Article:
What Happens To Your Pension After Leaving Your Job?

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Changing jobs or careers can mark a significant turning point in one’s professional journey. 

When you’re in the process, you might not be thinking much about what happens to the pension you had with your old employer.

But over time, the decisions you make regarding your pension can have a significant effect on your financial status.

In the middle of all the changes, it’s important to have the right information to make smart choices about your pension.

What options are available to me?

When leaving your employer or changing careers, you might have some options.

However, deciding the best option depends on how long you’ve been a member of the company’s pension plan. It’s all about the time you’ve spent in the pension scheme with the company.

If you have more than two years of qualifying service

If you have more than two years of pensionable service, you won’t be eligible for a refund of your personal contributions. However, you will have the option to choose between:

  1. Leave your pension in your former employer’s scheme.
  2. Transfer your pension to a Personal Retirement Bond (PRB).
  3. Transfer your pension to your new employer’s Occupational Pension Scheme.

If you have less than two years of qualifying service

On the other hand, if you have less than two years of pensionable service, you have the following options:

  1. Keep your funds in the former employer’s scheme as a Deferred Member. If your scheme rules permit, you might retain a deferred benefit, including the full entitlements from both your and your employer’s contributions for your service duration.
  2. Opt for a refund of your own contributions (not your employer’s), subject to tax at the basic rate. Certain rules apply to this option, and it is only available if the scheme rules permit rights in the first two years.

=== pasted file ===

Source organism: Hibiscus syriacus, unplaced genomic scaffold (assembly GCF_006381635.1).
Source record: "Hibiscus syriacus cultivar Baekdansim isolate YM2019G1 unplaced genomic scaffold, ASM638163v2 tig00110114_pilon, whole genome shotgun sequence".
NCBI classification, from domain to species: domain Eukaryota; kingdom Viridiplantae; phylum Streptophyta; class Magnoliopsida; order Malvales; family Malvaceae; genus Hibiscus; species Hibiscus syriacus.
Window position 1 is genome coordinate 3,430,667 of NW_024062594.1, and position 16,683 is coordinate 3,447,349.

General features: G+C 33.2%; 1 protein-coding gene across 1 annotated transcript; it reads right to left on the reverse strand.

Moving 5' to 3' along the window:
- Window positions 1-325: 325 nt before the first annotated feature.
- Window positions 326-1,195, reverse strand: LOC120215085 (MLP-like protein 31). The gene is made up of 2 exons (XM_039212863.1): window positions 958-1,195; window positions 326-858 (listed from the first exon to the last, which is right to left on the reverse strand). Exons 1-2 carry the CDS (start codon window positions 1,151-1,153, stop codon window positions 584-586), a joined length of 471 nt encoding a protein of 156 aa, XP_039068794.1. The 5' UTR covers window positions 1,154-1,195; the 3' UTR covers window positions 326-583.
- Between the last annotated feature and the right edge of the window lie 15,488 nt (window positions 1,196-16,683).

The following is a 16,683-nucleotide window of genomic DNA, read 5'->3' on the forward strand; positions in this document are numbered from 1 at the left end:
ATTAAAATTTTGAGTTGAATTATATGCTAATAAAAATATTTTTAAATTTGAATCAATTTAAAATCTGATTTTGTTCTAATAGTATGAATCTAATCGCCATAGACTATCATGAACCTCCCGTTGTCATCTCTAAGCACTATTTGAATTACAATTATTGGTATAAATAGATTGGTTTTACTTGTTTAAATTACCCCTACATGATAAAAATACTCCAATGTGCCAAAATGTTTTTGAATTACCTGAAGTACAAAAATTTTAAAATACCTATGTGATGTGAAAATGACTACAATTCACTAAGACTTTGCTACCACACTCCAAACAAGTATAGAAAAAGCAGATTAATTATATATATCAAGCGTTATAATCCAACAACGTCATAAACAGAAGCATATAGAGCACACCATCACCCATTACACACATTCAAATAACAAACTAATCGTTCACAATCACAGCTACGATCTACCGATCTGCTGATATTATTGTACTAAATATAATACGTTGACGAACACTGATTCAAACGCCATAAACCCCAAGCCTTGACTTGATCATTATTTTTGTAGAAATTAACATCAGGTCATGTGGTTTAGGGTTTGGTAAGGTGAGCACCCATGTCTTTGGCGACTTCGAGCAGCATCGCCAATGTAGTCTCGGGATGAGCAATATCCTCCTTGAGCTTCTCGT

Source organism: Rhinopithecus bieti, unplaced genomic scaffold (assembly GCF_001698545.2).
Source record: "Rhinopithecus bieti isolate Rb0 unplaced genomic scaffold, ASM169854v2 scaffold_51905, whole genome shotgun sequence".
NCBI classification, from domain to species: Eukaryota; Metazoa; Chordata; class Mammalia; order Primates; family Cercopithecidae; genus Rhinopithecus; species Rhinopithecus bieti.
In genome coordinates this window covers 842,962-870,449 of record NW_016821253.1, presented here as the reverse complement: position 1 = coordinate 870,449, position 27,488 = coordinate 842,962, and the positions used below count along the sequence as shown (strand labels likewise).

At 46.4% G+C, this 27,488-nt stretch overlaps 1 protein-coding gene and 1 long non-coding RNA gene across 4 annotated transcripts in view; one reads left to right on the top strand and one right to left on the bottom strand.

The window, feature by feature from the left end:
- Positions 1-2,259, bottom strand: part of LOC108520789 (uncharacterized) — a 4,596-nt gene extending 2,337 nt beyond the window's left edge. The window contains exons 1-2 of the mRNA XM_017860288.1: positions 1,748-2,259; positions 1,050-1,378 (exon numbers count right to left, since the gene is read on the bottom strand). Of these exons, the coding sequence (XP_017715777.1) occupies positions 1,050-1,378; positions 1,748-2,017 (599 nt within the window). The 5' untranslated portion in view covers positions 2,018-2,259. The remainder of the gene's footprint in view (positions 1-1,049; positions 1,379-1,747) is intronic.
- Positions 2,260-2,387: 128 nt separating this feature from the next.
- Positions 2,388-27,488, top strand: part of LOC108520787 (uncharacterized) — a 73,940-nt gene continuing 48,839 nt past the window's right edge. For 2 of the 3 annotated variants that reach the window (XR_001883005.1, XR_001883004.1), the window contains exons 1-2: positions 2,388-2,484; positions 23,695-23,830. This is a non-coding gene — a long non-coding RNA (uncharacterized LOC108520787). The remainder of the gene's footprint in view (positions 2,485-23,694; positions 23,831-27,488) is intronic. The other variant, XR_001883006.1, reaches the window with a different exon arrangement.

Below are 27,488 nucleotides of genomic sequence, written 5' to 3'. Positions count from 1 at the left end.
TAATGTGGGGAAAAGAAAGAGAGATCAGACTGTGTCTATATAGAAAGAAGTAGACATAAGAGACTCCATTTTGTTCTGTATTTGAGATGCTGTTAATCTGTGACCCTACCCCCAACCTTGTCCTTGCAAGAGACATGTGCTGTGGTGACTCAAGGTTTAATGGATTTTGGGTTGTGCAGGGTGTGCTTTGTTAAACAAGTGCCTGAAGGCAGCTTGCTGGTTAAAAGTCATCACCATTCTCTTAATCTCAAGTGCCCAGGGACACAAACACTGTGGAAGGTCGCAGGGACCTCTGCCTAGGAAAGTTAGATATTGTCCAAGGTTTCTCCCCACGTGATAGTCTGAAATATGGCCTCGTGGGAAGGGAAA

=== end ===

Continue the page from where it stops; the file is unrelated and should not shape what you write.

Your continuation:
3. Choose to transfer your own gross contributions to your new employer’s Occupational Pension Scheme.
  4. Transfer to a Personal Retirement Bond (PRB).

Understand each option:

Leaving your pension in your former employer’s scheme

Leaving your retirement savings in your existing pension plan is also known as a deferred pension.

This is the default choice, so if no action is taken, your savings will stay in the current pension plan. Upon leaving employment, you will automatically become a deferred scheme member.

Note that your fund might not have the chance to grow any further because the money’s value will fluctuate based on investments. Also, there won’t be any additional contributions.

When you retire, you have the option of taking a 25% tax-free lump sum from the age of 50, putting it in an Annuity, or choosing an Approved Retirement Fund (ARF).

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Transfer your benefits to your new employer’s occupational pension scheme

When transitioning to a new job or career, moving your old pension money to the new employer’s pension scheme is a good idea.